Do either of you (or anyone else) have a view regarding the "material support" offense listed in the MCA? In particular, are there any UCMJ offenses that you would point to as reasonably close analogues? I'm aware of the federal criminal statutes in this area, but my impression is that there is not a precise UCMJ analogue (except perhaps, as to persons with a duty of loyalty to the U.S., aiding the enemy).

Geoff Corn

I think aiding the enemy is the closest enumerated offense. However, the UCMJ also includes what is called the "general article", which prohibits any conduct that is detrimental to good order and discipline or brings discredit upon the armed forces. Here it is:

ART. 134. GENERAL ARTICLE
Though not specifically mentioned in this chapter, all disorders and neglects to the prejudice of good order and discipline in the armed forces, all conduct of a nature to bring discredit upon the armed forces, and crimes and offenses not capital, of which persons subject to this chapter may be guilty, shall be taken cognizance of by a general, special or summary court-martial, according to the nature and degree of the offense, and shall be punished at the discretion of that court.

This provision is usually used for enlisted soldiers. The prohibition against conduct umbecoming an officer is very similar and would be used for officers. Both of these provisions allow the government to allege ANY misconduct so long as they allege and prove the negative impact on the armed forces.

There was actually a very significant General Court-Martial at Fort Lewis, Washington several years ago involving a National Guard soldier caught on surveillance tape trying to provide information to agents he assumed were associated with al Qaeda. His name was Ryan Anderson, and he was convicted and sentenced to life in prison (see http://www.cbsnews.com/stories/2004/02/12/terror/main599982.shtml). I am going to ask the military lawyer who defended him to chime in with a comment about the charges.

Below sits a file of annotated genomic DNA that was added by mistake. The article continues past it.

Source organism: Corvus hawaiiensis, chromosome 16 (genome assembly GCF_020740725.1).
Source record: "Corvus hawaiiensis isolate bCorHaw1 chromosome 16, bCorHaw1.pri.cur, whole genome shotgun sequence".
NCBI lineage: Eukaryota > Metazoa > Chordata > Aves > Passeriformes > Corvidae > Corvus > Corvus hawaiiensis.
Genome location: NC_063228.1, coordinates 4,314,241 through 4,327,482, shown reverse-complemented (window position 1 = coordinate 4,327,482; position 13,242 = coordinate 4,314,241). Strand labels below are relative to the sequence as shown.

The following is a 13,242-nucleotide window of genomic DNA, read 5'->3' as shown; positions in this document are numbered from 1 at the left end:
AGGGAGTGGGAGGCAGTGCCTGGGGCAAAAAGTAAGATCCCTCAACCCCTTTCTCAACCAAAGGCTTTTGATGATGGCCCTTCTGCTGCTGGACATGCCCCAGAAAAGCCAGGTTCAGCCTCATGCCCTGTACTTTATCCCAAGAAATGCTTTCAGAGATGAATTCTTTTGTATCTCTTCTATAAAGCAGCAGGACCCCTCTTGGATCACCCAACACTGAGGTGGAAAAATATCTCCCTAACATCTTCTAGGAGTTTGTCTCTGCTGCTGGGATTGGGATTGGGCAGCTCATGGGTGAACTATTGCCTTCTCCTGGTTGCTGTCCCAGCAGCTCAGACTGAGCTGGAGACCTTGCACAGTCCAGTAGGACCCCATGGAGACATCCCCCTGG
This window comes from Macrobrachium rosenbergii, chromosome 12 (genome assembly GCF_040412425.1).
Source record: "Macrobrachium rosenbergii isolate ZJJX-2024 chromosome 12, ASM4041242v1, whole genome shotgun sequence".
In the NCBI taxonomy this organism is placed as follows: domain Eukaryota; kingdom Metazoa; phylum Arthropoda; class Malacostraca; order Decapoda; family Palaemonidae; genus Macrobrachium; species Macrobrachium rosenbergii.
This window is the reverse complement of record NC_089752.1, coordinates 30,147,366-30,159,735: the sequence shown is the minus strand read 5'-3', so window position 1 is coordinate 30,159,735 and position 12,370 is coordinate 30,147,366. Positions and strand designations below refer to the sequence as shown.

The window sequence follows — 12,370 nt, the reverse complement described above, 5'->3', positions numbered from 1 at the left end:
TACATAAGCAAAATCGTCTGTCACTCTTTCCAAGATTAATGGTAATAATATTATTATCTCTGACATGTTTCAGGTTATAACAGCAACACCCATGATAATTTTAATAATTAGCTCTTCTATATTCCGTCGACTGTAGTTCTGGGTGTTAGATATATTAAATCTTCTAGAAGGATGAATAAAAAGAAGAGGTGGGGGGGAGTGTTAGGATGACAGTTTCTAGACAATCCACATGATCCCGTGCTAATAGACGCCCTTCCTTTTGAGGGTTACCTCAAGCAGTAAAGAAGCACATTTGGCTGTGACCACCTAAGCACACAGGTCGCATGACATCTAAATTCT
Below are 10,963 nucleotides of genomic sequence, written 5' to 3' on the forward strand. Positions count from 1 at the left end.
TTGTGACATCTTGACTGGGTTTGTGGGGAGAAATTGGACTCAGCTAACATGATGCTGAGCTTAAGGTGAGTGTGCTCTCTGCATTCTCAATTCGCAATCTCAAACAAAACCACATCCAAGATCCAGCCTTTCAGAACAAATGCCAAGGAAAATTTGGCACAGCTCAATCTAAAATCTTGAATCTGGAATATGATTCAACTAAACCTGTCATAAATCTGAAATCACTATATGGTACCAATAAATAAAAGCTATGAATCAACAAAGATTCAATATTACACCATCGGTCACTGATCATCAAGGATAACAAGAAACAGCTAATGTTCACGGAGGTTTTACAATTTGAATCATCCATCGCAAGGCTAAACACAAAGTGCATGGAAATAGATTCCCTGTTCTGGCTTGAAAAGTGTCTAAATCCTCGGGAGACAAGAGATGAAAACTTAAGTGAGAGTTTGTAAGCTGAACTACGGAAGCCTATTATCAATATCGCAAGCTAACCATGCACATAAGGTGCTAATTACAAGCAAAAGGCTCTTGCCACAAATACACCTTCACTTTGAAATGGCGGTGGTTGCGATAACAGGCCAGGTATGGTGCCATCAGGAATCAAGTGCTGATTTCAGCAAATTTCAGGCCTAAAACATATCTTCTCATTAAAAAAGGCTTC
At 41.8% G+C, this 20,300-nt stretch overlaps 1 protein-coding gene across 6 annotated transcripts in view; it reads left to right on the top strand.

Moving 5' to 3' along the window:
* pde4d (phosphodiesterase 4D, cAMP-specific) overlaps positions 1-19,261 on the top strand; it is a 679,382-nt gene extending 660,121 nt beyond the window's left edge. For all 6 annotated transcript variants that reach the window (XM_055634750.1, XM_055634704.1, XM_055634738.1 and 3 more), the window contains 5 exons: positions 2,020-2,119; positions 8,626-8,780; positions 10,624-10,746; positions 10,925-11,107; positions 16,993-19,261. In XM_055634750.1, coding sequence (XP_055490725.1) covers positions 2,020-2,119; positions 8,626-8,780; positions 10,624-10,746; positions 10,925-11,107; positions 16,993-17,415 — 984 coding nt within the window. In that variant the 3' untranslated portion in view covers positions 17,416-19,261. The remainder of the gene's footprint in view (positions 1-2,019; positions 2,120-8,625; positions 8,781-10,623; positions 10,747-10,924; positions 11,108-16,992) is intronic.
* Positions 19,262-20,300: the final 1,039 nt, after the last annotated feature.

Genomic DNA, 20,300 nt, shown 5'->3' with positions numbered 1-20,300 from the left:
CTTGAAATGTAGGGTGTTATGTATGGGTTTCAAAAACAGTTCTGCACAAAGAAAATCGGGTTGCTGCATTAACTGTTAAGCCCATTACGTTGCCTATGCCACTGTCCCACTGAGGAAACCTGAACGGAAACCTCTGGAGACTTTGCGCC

Jay Morse

Thank you for the opportunity to contribute. I agree with Prof. Corn - the General Article is incredibly flexible, and offers both the prosecution and the defense the opportunity to create charges and specifications where the UCMJ might not otherwise provide clear guidance. Though the prosecution can use Article 134 in conjunction with a federal statute to create an analagous charge, in SPC Anderson's case they chose to use the article to create a completely new charge, which essentially amounted to discrediting the Army by providing material support to the enemy. Though SPC Anderson was also charged with attempting to aid the enemy under Article 104, the Article 134 charge allowed the government to allege SPC Anderson's conduct itself - regardless of whether or not he actually aided the enemy - brought discredit upon the Armed Forces.

As implied earlier, Article 134 can be used by the defense as well. For instance, if the facts were such that an accused may or may not be guilty beyond a reasonable doubt of offering material support, but the facts are so shocking that conviction is likely, the defense can use Article 134 to construct an alternate charge to which the accused would be amenable to pleading guilty and entering a deal with the government - thereby offering him some protection from a potentially harsh sentence from the panel or judge.